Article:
Elizabeth Eagan-Cox September 27, 2009 at 10:54 AM  

Good Morning Denise, it is still morning, here in California.

To answer your questions: 1.Who are the majority of my readers? and 2. Do I find them to be people who like mysteries or paranormal?

1. From a survey I conducted on a world wide basis this past spring and from input on several book-club sites I'd say the majority of my readers are women, but the age range is quite great...the survey indicated an age range from 28 to 60+! I do have men readers and so far they have voiced a preferance for book 2: A Ghost From the Shadows. Also, I have more men as readers in Ireland and the U.K....I think it is because at the heart of my novels, the plot really is in the focus of a cozy mystery..a genre very popular over in the British Isles.

2. I think, but do not have data to prove this, that Mystery comes before Paranormal in the likes department. If a reader is not a mystery fan, then my novels are probably not for them.

I will be checkinhg in throughout the day, so please if you have a comment or more questions...do not be shy ;-)

Thank you Denise, I appreciate being here on your blog site.

Sincerely,
Elizabeth Eagan-Cox
www.ElizabethEaganCox.net

Keena Kincaid September 27, 2009 at 11:04 AM  

Good morning, Elizabeth. Your books sound fun and something my mother would like. She loves cozy mysteries and ghost stories.

I love your schedule, too. I would kill to have three months to devote to research.

Elizabeth Eagan-Cox September 27, 2009 at 11:23 AM  

Keena..no need to kill to have a schedule like mine ;-) Though you do need to reach a point in your career that you have to take that proverbial leap of faith and devote your time and effort to being a professional writer.

I took my leap of faith 10 years ago and have never looked back. I do not just write novels, long before I got into books, I was a columnist and a publicity writer...my PR client list reads like a Who's Who of Internationl corporations: Billabong, Fashion 21,Matsushita Avionics and so on. And at one point I was doing all of this and worked full-time as a public school librarian. For too long I had burned the wick at both ends... paid a lot of professional dues and gained a valuable amount of professioinal experience... just the tools I needed to leap forward into making my dreams come true. PS...I still have a few corporate clients in my pocket ;-)

Elizabeth Eagan-Cox September 27, 2009 at 12:14 PM  

Also, to Keena and others interested in making the most of their research time.... Here's a great web site tool, known well in the librarian community because it is a Librarian Internet Index web site, it is a source for locating legitimate research on web sites...primary sources that have a foundation of credibility:

www.Lii.org
www.ElizabethEaganCox.net

Joseph J. Andrasi September 27, 2009 at 12:35 PM  

Hello Elizabeth!

Your books sound great-especially the fact that anyone can read them without concern. I like the idea combining California history into your plots and also your geneological research and consideration of the hardships of our ancestors.
My October7 Project will be a culmination of a few years of paranormal investigation at the site of a former lumbering village in northeastern Pennsylvania dating back to the early 1800s in combination with a history of that village and some of the former inhabitants, some who met with tragedy and I believe I may have been in contact with during the couse of my investigation.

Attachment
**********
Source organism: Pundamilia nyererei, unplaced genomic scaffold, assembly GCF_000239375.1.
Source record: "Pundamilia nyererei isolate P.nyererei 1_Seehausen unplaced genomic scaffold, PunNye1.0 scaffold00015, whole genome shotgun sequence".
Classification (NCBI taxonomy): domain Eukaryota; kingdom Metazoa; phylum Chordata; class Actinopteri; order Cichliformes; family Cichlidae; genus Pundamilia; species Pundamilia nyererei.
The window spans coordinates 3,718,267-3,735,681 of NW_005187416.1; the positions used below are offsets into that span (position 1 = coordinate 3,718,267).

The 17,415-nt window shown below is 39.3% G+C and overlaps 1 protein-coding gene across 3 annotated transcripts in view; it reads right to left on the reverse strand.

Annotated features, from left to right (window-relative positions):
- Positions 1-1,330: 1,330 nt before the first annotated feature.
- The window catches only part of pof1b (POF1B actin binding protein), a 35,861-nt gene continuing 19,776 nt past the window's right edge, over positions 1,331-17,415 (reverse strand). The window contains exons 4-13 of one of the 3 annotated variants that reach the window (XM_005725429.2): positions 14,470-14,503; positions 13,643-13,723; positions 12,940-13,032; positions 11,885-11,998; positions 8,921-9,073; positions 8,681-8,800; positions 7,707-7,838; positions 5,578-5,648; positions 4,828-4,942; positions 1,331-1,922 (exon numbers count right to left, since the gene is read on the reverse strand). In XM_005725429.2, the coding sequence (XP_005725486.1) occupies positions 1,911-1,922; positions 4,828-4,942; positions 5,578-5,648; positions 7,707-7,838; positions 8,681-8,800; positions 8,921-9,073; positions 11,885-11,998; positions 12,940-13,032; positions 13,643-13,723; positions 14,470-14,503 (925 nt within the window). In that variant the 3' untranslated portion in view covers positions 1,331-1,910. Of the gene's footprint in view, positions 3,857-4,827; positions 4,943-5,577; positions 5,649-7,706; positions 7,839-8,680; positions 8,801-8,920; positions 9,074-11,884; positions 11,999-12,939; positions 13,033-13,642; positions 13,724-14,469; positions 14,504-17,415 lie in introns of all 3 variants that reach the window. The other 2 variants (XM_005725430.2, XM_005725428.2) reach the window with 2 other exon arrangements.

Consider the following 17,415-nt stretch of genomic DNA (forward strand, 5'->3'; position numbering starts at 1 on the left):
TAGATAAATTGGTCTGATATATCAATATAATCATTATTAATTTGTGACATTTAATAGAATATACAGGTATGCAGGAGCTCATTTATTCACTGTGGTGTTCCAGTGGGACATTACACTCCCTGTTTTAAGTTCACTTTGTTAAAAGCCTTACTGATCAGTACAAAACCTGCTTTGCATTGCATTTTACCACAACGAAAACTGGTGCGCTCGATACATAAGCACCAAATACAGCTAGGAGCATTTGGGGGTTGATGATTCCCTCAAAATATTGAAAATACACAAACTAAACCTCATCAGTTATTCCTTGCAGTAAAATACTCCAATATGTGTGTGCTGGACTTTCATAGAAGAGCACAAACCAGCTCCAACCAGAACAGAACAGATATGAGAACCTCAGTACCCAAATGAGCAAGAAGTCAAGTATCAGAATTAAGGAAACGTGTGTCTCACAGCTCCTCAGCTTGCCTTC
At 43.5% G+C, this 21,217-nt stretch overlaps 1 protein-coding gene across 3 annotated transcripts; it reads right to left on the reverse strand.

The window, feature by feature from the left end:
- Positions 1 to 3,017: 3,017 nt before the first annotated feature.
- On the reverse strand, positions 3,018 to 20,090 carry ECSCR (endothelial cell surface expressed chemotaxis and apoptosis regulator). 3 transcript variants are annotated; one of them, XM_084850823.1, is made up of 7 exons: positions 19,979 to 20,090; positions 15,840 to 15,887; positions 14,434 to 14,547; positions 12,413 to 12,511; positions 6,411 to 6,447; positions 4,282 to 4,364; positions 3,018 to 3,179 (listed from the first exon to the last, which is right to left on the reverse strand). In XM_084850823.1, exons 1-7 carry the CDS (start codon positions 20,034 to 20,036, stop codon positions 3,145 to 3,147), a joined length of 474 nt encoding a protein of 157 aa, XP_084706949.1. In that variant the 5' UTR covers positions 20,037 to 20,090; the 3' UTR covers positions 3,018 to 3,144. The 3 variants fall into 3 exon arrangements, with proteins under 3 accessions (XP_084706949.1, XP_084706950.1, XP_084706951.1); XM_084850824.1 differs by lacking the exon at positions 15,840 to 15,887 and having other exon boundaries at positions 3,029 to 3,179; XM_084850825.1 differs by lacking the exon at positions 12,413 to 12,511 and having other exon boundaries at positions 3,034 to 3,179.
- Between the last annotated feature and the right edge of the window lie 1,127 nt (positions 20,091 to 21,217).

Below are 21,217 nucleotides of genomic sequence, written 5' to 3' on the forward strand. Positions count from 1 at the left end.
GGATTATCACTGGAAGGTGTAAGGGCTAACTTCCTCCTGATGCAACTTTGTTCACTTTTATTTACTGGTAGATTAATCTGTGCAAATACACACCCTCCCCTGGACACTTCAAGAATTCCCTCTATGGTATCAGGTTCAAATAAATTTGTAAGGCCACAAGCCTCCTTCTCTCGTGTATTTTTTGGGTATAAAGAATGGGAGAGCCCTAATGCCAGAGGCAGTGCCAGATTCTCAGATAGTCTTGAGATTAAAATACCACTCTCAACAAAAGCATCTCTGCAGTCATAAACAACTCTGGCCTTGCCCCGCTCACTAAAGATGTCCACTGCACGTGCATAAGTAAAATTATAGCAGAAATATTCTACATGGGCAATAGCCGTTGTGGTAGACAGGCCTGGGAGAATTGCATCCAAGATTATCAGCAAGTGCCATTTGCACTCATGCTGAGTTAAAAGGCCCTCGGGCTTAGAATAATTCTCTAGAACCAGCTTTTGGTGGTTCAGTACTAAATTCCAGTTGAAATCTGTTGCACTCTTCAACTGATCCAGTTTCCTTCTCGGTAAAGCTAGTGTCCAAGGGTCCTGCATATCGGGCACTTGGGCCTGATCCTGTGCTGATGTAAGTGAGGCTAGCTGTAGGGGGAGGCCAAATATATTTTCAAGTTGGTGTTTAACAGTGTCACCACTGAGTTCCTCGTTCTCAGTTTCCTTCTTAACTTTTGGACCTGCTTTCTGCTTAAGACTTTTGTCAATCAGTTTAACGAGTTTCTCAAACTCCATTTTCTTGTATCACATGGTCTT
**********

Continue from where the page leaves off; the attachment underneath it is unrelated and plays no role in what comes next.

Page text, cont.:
Good luck in your future endeavors!
P.S. Conquistador was--and is still one of my favorite songs!

Joseph J. Andrasi
www.twitter.com/Joeandrasi93

Elizabeth Eagan-Cox September 27, 2009 at 1:14 PM  

Joe! Thank you for stopping by and commenting.

And for others here on the blog...Joe is an experienced Paranormal Investigator, who has been very helpful in my queries regarding hauntings.

He's a good go-to for research, ('cause he is the real-deal ;-) and you can find him here:
http://www.myspace.com/spiritcom

and on Twitter...tho I don't have that link...but I bet it is on his web site. Recently he posted some intriguing EVPs.

Elizabeth Eagan-Cox September 27, 2009 at 1:16 PM  

DUH...okay, I see that Joe put his Twitter link above...go listen to his EVPs ;-)

Pauline B Jones September 27, 2009 at 2:20 PM  

I also love Dame Agatha and love the idea of a paranormal cozy. Ordered a kindle sample and looking forward to it. No questions, just thanks for an interesting and informative interview!

Elizabeth Eagan-Cox September 27, 2009 at 2:29 PM  

Hi Pauline...

I hope you enjoy the sample.

For anyone else interested, on my web site I have chapter excerpts to book 1 and book 2.

and Pauline, thanks for mentioning Kindle..my books are published in paperback and all e-book formats.

www.ElizabethEaganCox.net

Denise September 27, 2009 at 2:42 PM  

Elizabeth,

You said some songs have inspired your stories. The words or the music?

D

Pauline B Jones September 27, 2009 at 2:46 PM  

Well, dang! Great excerpt! Had to push that buy button! LOL!

Elizabeth Eagan-Cox September 27, 2009 at 3:39 PM  

Pauline..you flatter me...Thank you so much ;-)

and Denise...

with "Conquistador"..it is both, but the lyrics are the driving power.

With "Rosemary, Lily and the Jack of Hearts"...it is the story that is told in the lyrics, Dylan wrote that as an epic in and of itself and the enchantng voice of Joan Baez really brought it to life.

and with Christopher Cross' "Ride Like the Wind" the lyrics, once again, a story is being told and it reminds about Old California in the late 1800s, early 1900s.

However, in each song mentioned, if I had not like the melody in the first place, I would not ever have paid much attention to the song.

Funny thing is, I woke up this morning with a song in my head... "Tennessee Waltz"....I can hear my aunt singing it to me when I was little and would visit her. We would be in her garden of sweet peas, picking them for vases... very pretty old-fashioned song... and I haven't the slightest notion as to why it popped in my head.

Elizabeth

Elizabeth Eagan-Cox September 27, 2009 at 9:52 PM  

Shutting down for the night, I'll check back tommorrow. Sweet dreams everyone.